Getting suspend in Linux working on a MacBook Pro

A lot of my distro hopping as of late has been due to my inability to get my
daily driver, a MacBook Pro 12,1 (2015) to suspend correctly.

Each distro resulted in the same. Close the lid, the Apple logo goes dark and
within a few seconds, it lights back up.

If I am in a hurry and didn’t realize it, the system would hang out in my laptop
bag and run super hot until the battery runs out.


As of my recent switch to Debian Stretch (Testing, and currently on a full
freeze), I have been able to get suspend working properly!

That’s not to say that Debian worked better out of the box than the four other
distributions I have used recently. I do feel that the shear volume of
documentation that’s out there for Debian is what finally allowed me to find the
appropriate information to concoct a fix.

So what was the culprit? Turns out it’s something funky with USB 3.0 ports that
end up waking up the machine immediately after it goes to sleep. I was able to
disable the USB event and all started to work as expected.

To check and see if you have USB 3.0 on your system, run lsusb and look for a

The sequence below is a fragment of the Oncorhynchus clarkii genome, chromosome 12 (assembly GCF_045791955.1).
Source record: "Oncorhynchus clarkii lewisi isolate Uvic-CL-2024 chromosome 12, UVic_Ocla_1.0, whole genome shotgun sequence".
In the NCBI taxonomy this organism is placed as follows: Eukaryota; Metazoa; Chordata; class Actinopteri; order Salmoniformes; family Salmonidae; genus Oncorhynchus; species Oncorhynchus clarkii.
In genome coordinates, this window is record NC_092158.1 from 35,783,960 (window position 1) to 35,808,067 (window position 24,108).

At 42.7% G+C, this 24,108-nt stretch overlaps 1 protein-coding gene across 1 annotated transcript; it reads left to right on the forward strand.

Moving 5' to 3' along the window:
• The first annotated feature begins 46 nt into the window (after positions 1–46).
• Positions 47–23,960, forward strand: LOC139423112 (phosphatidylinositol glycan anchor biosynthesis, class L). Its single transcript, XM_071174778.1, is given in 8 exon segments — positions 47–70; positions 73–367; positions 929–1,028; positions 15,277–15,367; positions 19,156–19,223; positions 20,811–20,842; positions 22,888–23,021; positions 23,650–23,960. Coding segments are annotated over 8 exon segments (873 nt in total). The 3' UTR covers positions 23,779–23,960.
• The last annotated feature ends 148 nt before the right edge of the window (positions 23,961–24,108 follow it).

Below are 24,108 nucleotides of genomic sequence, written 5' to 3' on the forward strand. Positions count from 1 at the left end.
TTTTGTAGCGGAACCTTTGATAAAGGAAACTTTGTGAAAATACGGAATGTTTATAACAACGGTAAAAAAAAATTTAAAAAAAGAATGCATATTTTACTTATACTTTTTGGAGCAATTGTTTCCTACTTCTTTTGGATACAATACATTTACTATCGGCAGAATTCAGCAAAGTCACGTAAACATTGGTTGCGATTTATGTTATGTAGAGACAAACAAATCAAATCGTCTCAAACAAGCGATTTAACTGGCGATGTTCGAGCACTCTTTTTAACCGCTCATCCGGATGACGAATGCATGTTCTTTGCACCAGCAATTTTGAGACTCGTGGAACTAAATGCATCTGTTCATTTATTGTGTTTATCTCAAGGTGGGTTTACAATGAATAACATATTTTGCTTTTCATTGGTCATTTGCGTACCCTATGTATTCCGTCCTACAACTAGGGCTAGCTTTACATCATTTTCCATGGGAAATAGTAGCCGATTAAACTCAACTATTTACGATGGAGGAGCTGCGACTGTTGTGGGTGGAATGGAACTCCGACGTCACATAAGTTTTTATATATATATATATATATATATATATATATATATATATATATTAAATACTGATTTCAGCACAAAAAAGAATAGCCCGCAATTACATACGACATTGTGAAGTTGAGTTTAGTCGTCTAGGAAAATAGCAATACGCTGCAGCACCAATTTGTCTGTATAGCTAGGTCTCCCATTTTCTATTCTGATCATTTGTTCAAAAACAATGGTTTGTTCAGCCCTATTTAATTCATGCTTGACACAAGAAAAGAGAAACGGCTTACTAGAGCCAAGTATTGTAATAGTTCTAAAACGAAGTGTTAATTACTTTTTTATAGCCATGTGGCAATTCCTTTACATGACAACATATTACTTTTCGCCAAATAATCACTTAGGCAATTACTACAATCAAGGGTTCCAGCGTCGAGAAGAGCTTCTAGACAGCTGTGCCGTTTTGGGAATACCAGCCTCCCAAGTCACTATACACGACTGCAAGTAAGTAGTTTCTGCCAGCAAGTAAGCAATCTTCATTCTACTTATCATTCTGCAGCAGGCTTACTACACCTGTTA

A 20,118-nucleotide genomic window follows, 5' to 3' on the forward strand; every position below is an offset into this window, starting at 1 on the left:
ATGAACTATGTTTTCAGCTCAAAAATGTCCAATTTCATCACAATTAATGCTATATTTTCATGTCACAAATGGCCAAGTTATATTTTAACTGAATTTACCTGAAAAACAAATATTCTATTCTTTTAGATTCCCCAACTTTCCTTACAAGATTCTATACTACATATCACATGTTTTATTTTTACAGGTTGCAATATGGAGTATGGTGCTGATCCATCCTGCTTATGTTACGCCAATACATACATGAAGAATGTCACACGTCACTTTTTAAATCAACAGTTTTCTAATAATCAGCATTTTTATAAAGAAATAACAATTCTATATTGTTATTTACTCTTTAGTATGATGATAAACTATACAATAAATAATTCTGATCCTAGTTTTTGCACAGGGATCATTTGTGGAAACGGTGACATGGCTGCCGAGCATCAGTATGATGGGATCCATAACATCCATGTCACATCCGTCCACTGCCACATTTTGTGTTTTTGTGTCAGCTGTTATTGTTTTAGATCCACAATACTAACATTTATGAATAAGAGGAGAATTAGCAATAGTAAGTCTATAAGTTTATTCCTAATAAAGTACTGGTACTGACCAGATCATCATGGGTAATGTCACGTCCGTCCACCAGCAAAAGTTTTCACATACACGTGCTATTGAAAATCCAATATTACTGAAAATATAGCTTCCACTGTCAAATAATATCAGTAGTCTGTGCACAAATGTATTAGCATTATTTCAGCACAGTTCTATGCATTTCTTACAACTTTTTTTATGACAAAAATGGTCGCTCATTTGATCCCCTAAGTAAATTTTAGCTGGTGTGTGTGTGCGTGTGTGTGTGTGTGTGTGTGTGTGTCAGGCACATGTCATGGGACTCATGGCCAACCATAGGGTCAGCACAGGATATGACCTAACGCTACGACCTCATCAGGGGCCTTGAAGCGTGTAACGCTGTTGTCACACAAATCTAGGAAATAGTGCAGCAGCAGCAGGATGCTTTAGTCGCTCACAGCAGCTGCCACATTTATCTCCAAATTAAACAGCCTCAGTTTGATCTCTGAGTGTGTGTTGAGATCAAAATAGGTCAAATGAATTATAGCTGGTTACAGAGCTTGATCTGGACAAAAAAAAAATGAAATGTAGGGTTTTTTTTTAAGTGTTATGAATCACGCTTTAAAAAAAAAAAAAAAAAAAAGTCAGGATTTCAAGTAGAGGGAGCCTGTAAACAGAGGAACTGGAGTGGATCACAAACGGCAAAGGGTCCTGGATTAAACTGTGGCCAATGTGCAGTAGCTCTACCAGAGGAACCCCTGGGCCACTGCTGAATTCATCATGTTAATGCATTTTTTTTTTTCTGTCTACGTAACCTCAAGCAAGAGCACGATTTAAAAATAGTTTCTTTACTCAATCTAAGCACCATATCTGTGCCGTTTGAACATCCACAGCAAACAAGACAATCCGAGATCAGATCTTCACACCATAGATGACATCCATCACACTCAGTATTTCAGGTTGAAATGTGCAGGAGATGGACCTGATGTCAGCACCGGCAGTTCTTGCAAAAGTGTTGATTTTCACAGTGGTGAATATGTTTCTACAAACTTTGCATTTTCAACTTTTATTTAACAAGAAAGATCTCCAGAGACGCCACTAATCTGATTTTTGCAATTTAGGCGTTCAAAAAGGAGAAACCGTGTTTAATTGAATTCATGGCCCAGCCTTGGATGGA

line like this:

Bus 002 Device 001: ID 1d6b:0003 Linux Foundation 3.0 root hub

If you’re on USB 3.0, you’ll see a 3.0 in there. Otherwise, you’ll see whatever
USB version your system has.

You can follow up that command with cat /proc/acpi/wakeup which will list the
devices with wakeup events and whether or not they are enabled.

On my system I had a few things enabled. The device for the USB port(s) is XHC1.
You can try disabling it by running the following:

echo XHC1 > /proc/acpi/wakeup

Note, I had read that the lid can play some tricks as well. If you want to
disable the lid as well, you can run this:

echo LID0 > /proc/acpi/wakeup

If you disable the lid, you’ll need to hit the power button to resume.

At this point, everything should be working as expected. Only issue is that the
commands we just ran aren’t persistent and will need to be run after every boot.
The quick fix is to dump those commands into /etc/rc.local. It should look
something like this:

#!/bin/sh -e
echo LID0 > /proc/acpi/wakeup
echo XHC1 > /proc/acpi/wakeup
exit 0

You could also go through the trouble of setting up a systemd service, if you’re
into that 😉

Josh Sherman - The Man, The Myth, The Avatar

About Josh

Husband. Father. Pug dad. Musician. Founder of Holiday API, Head of Engineering and Emoji Specialist at Mailshake, and author of the best damn Lorem Ipsum Library for PHP.

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